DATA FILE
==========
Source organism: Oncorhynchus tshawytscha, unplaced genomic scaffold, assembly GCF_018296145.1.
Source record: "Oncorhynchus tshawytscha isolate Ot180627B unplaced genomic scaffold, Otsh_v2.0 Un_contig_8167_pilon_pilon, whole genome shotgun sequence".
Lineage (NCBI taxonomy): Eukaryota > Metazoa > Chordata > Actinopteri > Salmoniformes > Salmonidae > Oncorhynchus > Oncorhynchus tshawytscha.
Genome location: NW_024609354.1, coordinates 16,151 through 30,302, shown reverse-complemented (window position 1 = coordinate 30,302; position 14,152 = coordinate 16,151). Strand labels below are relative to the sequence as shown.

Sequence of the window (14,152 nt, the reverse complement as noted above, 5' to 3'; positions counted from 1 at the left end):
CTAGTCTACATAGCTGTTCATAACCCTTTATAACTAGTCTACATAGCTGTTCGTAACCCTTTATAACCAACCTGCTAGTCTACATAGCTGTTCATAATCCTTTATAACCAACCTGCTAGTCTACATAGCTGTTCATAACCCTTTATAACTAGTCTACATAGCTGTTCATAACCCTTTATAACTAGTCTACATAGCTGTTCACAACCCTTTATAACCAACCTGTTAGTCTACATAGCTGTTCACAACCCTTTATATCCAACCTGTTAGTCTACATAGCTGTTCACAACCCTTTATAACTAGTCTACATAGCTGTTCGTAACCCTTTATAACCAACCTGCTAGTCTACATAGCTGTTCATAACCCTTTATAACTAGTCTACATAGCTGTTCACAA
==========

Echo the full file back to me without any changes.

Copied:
Source organism: Oncorhynchus tshawytscha, unplaced genomic scaffold, assembly GCF_018296145.1.
Source record: "Oncorhynchus tshawytscha isolate Ot180627B unplaced genomic scaffold, Otsh_v2.0 Un_contig_8167_pilon_pilon, whole genome shotgun sequence".
Lineage (NCBI taxonomy): Eukaryota > Metazoa > Chordata > Actinopteri > Salmoniformes > Salmonidae > Oncorhynchus > Oncorhynchus tshawytscha.
Genome location: NW_024609354.1, coordinates 16,151 through 30,302, shown reverse-complemented (window position 1 = coordinate 30,302; position 14,152 = coordinate 16,151). Strand labels below are relative to the sequence as shown.

Sequence of the window (14,152 nt, the reverse complement as noted above, 5' to 3'; positions counted from 1 at the left end):
CTAGTCTACATAGCTGTTCATAACCCTTTATAACTAGTCTACATAGCTGTTCGTAACCCTTTATAACCAACCTGCTAGTCTACATAGCTGTTCATAATCCTTTATAACCAACCTGCTAGTCTACATAGCTGTTCATAACCCTTTATAACTAGTCTACATAGCTGTTCATAACCCTTTATAACTAGTCTACATAGCTGTTCACAACCCTTTATAACCAACCTGTTAGTCTACATAGCTGTTCACAACCCTTTATATCCAACCTGTTAGTCTACATAGCTGTTCACAACCCTTTATAACTAGTCTACATAGCTGTTCGTAACCCTTTATAACCAACCTGCTAGTCTACATAGCTGTTCATAACCCTTTATAACTAGTCTACATAGCTGTTCACAA